While the same information may be obtained from Multimedia Wiki, a graphical layout should be more handy for claims like “… include reverse-engineering of all Real video formats” here. I am also aware of list of supported codecs in MPlayer documentation but it’s also boring and not very useful as a reference.

Here’s how I like it — green status for supported codecs, red for unsupported. But from a glance on it you can see what’s missing and what should be added to my beloved video conversion tool.

scheme

Note: I know that we have to enhance FFmpeg in other areas than different formats support (filter system, for example). Patches welcome.

General psychoacoustic <-> coding interaction principles

Thursday, March 5th, 2009

OK, let’s suppose we have some abstract subband coder. What it does? It performs some transform on input block of data (like MDCT or QMF filterbank) then obtained frequencies are grouped, quantized and coded.

There could be many approaches but usually there are two general principles employed:

  • Some frequencies matter more than another.
  • Energy carried by subbands matters too.

Psychoacoustic model gives us a list of subband weights meaning their importance. Now what encoder could do with them? Quantize input data and code it. There are three approaches:

  1. Perform optimal coding using psychoacoustic data (good but slow)
  2. Do some heuristics to get some quick and dirty approximation (most popular approach)
  3. Ignore psychoacoustics completely (seems to be popular too)

Optimal coding may be done by employing Vitterbi method in one form or another. Heuristics are usually done in that way: give some initial prediction value for quantizer then refine it a bit until result is close enough to desired one.

More on AAC-specific coding later.

AAC encoder and psy model

Thursday, March 5th, 2009

As you may know, I am working (mostly NOT working though :(, but still remember about it) on AAC encoder. This morning I’ve made simpler psychoacoustic model inspired by FAAC (yes, Dark Shikari, FAAC has some sort of hardcoded psy model) work with my encoder.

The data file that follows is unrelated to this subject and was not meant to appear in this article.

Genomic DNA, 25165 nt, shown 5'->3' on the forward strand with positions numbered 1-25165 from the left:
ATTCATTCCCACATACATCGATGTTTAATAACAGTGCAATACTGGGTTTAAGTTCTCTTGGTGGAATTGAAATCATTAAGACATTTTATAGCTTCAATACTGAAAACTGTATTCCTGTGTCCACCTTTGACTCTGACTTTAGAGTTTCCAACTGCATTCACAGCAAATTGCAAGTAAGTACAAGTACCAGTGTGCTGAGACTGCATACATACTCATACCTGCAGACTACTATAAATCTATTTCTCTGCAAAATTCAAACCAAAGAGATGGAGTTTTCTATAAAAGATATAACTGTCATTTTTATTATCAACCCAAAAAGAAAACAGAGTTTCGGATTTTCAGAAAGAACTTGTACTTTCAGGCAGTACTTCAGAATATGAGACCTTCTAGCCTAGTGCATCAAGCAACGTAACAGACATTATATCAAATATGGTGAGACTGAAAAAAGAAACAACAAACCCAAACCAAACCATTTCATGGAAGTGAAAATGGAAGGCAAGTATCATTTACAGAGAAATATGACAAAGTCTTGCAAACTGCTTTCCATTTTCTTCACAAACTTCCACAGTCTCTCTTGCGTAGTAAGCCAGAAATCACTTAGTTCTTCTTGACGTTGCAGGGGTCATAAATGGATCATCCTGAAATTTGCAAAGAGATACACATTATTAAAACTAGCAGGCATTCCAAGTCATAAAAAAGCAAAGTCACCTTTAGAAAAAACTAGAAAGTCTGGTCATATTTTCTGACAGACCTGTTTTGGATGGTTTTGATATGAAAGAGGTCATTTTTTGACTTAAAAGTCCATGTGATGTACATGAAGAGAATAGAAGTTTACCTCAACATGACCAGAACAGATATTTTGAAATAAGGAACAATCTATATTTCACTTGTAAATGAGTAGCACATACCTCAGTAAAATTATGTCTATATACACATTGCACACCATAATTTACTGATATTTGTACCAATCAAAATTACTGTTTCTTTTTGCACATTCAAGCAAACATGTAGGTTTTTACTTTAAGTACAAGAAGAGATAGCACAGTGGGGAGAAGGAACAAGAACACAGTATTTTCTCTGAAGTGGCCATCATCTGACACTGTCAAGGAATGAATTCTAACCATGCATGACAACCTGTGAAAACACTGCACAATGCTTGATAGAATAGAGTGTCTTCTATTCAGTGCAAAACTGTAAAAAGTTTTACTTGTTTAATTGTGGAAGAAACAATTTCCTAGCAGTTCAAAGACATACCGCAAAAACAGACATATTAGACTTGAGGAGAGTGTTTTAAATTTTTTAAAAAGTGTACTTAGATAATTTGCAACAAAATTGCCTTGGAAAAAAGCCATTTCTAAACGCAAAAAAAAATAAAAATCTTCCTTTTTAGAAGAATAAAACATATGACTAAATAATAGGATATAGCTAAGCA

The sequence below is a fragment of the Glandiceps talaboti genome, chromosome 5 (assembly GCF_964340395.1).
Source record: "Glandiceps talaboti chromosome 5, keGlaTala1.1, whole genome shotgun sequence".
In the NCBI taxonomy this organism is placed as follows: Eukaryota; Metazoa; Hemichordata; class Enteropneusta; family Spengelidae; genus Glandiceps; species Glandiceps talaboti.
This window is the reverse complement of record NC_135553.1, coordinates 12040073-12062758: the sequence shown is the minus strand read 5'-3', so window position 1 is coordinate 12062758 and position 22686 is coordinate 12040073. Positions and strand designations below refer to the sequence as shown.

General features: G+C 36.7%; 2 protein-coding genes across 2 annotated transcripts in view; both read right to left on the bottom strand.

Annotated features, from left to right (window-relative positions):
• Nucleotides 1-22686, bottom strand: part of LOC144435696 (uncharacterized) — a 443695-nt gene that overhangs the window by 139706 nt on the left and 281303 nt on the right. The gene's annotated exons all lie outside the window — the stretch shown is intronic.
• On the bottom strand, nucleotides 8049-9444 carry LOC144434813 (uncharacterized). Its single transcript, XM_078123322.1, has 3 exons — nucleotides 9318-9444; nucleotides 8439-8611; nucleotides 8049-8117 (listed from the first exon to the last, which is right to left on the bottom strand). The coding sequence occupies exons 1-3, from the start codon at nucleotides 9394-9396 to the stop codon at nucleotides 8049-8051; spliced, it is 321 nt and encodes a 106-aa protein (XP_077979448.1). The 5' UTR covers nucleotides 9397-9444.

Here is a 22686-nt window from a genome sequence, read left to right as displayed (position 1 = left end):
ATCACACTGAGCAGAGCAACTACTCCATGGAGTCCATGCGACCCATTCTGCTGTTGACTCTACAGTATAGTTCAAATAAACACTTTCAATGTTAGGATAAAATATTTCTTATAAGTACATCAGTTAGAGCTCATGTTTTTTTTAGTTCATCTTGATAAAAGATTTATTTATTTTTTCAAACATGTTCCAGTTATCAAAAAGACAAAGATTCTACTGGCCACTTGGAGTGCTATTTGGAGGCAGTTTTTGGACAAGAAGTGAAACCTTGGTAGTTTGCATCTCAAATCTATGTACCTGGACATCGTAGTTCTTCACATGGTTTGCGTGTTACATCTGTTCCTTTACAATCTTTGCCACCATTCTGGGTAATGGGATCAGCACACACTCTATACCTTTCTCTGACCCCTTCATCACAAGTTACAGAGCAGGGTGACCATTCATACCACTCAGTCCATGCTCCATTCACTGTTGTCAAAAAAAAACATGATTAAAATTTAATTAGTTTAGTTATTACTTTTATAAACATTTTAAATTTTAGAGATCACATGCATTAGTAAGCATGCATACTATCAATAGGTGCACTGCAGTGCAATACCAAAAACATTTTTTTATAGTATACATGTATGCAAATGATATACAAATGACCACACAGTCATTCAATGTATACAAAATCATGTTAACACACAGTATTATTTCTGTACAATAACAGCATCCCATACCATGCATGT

I’ll try to use this blog with its original purpose — to formalize my thoughts on subject at hand. I thinks many posts on different aspects of psychoacoustics will follow before more or less suitable encoder will appear. “More or less suitable” means it should be at least a good audio encoding counterpart for x264 (while “fully suitable” means total world domination).

Too bad there’s not enough time (always).

A bit of news

Tuesday, March 3rd, 2009

Looks like I’ve neglected my blog for some time. In order to improve situation a bit here are some assorted pieces of news:

  • FFmpeg release — probably we will have one Really Soon Now. Previous release was before I started developing for FFmpeg.
  • RV3/4 is improving bit by bit. For now most troubles lie in incorrect motion vector predictions for B-frames. I hope to fix it one day (or preferably that someone else will fix it but that’s even more unlikely).
  • SwScaler is slowly moving to be usable under LGPL. Probably it will be only x86 SIMD code that will be left under GPL.
  • PB-frames support was added. So the only one who cares about Intel codecs (Benjamin, son of Lars) can watch i263 with lavc decoder now.
  • I took some time to understand ELBG code in lavc and wrote simple 15bit MS Video1 encoder. Patch pending.
  • I’ve tried to RE BMV (video format employed in Discworld II and Discworld Noir). Discworld II decoder is in ScummVM sources, so I give a shot on DW Noir which is unlikely to be supported by any opensource engine. While figuring out header and container format was piece of cake, finding out audio compression scheme was easy (boy, they do like SWAR!), I have troubles determining which function is used for video decoding.

More news will follow eventually.